Willy Vlautin - Lean on Pete
- Brian Donaldson
- 19 January 2010
To date, Willy Vlautin has written about ordinary American drifters careering from one dead end job to another on lonely roads, escaping something dark from their past and desperately seeking hope in an uncertain future. Lean On Pete offers no respite from that often starkly miserable world which has its roots in the uber-realist writings of John Steinbeck and William Kennedy. It’s with some certainty you will conclude that Vlautin, lead guy with alt-country band Richmond Fontaine, isn’t likely any day now to pen a sci-fi fantasy novel or ghostwrite a footballer’s wife’s memoir. Niche found, he seems happy enough to knock out such fare for years to come.
Charley Thompson is a 15-year-old who desires nothing more than a stable home to live in and a decent school to attend. Having no real memory of his mother, he is saddled with a father, Ray, a restless soul with little intention of settling into anything other than a life of wandering and the dangers inherent in such an existence. With Ray largely absent, Charley gets himself a job at the local racetrack, looking after jaded horses such as the titular Lean on Pete, handed infrequent paychecks by the permanently ill-tempered and possibly perverted boss Del. When incidents at home and work leave Charley exposed and frightened, he sets off on a hazardous road trip towards a potentially more secure life.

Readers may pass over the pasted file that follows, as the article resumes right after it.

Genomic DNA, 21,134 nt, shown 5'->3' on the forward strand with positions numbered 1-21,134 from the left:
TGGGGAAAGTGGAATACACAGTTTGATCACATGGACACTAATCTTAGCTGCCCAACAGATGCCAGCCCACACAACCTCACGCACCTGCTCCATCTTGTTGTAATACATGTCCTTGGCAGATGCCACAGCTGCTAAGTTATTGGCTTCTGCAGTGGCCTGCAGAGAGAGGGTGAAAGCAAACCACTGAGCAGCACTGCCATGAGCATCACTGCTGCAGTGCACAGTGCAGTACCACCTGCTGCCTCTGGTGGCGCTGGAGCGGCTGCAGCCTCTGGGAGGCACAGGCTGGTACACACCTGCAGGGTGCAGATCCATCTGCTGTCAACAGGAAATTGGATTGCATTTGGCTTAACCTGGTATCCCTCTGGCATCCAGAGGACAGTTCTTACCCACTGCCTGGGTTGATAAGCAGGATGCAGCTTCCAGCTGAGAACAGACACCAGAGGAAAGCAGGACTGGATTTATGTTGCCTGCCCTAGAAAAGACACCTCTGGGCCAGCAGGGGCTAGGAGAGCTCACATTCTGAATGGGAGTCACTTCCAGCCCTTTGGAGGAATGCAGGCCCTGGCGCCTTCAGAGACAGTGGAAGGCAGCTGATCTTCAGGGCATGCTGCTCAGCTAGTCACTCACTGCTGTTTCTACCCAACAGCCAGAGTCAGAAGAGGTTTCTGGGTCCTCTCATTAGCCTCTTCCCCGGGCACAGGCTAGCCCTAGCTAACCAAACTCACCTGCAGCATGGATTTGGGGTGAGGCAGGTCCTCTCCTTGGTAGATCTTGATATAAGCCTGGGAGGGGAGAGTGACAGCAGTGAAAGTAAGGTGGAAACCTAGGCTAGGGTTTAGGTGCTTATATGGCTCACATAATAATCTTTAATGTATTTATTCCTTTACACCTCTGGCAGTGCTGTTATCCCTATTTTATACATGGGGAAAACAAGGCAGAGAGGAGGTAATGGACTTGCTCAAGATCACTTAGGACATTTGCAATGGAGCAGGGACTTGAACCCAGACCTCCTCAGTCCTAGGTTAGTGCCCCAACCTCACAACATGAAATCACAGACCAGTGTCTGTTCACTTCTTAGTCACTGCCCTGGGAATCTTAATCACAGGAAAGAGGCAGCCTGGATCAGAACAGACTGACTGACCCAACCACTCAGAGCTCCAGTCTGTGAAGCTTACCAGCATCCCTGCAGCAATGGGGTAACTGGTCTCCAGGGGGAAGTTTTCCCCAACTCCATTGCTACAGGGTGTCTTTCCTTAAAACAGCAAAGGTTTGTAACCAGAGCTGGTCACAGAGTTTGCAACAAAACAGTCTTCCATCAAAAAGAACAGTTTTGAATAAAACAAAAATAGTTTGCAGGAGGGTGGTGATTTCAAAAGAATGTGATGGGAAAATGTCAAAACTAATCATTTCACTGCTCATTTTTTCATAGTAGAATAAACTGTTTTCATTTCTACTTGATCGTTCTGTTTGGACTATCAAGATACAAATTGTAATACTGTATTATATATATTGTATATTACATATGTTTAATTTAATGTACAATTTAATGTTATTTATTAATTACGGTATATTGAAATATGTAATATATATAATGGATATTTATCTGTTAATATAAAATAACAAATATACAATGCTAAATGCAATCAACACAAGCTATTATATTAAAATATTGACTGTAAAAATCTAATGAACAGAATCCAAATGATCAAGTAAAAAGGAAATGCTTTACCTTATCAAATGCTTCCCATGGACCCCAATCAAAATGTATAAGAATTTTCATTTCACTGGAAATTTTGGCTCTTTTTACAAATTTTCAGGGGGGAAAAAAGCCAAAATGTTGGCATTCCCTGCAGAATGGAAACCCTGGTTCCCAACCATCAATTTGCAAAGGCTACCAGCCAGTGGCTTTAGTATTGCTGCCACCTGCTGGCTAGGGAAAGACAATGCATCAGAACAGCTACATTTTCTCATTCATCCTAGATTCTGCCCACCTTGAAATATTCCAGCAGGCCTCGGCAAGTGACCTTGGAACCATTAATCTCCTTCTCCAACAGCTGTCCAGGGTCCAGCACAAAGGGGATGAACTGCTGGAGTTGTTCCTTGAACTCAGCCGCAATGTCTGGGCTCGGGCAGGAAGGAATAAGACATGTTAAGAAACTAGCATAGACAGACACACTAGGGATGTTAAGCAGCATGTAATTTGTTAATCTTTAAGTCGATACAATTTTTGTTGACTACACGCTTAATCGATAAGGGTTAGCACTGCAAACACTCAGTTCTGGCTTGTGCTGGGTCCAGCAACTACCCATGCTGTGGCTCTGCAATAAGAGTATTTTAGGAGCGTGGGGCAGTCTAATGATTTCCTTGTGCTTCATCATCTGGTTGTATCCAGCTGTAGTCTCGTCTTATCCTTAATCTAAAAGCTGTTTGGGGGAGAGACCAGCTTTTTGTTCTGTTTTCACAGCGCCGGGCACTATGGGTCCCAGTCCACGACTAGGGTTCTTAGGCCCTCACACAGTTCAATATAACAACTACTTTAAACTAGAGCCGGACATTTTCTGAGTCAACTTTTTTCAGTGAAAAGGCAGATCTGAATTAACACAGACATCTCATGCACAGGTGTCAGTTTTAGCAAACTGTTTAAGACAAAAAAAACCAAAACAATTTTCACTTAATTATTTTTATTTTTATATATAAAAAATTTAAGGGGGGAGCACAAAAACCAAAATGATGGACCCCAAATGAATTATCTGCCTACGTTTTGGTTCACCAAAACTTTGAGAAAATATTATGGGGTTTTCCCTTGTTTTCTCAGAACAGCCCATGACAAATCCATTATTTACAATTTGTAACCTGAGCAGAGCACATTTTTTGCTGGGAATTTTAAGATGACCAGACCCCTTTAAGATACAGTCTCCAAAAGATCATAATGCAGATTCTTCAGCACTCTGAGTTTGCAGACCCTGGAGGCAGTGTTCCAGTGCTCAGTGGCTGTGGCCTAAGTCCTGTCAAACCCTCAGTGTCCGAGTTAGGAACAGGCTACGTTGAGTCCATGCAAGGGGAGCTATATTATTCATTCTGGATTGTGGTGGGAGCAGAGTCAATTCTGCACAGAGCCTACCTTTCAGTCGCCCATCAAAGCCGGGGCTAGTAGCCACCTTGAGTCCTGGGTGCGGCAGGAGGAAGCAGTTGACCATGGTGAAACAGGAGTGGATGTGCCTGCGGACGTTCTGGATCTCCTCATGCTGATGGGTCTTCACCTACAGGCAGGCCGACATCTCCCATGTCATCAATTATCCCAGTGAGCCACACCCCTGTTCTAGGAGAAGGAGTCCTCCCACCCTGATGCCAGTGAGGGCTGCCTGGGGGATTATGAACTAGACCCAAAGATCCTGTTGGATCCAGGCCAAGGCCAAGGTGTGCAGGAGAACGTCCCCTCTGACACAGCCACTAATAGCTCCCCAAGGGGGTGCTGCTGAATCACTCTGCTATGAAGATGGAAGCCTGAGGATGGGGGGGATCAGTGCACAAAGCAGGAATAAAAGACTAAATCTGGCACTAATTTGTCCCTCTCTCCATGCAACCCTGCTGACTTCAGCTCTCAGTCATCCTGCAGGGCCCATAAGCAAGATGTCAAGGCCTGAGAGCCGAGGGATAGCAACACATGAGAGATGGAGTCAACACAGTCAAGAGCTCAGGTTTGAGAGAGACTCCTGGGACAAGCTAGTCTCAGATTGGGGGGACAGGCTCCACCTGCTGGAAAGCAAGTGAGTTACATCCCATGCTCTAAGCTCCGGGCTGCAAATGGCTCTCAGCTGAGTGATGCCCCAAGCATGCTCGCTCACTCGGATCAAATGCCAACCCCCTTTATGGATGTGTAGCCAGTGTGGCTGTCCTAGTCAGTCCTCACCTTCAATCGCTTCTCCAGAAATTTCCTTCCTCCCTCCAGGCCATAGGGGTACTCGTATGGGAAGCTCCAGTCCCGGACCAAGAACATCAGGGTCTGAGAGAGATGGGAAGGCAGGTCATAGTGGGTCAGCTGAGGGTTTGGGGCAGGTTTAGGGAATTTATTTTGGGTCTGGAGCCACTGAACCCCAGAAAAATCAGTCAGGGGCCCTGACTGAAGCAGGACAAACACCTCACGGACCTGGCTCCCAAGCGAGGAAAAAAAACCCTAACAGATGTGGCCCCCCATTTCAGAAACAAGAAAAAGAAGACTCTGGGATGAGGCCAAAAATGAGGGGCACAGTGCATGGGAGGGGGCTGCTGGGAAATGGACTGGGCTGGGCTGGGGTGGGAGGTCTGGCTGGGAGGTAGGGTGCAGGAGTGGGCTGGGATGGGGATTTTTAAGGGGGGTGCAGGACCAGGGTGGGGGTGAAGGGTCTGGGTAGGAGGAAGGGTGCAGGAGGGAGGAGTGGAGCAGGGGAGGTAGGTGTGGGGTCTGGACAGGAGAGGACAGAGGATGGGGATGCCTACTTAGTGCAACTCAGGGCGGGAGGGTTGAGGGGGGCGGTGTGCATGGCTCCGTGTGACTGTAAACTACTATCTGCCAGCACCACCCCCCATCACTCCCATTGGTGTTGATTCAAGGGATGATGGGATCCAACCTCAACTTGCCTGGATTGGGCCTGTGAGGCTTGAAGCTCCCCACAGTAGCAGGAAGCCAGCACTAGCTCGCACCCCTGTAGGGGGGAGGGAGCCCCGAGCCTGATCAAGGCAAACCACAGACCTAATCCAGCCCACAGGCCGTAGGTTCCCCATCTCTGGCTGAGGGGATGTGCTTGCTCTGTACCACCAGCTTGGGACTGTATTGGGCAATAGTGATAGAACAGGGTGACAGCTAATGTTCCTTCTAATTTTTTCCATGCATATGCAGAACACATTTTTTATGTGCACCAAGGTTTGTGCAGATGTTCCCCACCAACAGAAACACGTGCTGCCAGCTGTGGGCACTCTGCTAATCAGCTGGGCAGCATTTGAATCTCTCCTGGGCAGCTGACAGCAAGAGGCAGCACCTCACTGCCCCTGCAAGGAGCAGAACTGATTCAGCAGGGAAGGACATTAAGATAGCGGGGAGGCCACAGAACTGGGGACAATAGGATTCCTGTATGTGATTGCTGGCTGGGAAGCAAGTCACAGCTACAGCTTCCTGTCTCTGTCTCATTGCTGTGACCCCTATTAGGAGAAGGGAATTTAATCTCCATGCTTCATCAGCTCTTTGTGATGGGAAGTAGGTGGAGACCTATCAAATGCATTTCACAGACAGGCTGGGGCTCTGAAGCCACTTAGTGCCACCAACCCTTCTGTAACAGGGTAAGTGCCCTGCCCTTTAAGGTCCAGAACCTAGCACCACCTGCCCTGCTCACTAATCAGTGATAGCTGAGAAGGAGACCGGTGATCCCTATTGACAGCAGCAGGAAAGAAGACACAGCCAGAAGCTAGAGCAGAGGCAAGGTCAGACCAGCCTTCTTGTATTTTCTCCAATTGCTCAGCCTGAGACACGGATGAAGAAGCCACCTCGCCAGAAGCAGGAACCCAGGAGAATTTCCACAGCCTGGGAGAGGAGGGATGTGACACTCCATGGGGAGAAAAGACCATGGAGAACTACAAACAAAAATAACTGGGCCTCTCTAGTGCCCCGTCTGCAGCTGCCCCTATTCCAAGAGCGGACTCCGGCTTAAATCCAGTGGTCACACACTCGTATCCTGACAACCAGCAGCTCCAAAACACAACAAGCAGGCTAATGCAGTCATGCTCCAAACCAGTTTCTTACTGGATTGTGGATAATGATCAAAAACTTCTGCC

Told directly through the eyes of a fairly ordinary 15-year-old boy, Vlautin’s writing is flatter and more pared-down than before and over the course of 270 pages, gets fairly wearing. But he portrays this perilous world with guile and weaves memorable characters into each pit stop Charley takes. And for anyone with a sentimental attachment to beasts of an equine nature, a river of tears awaits.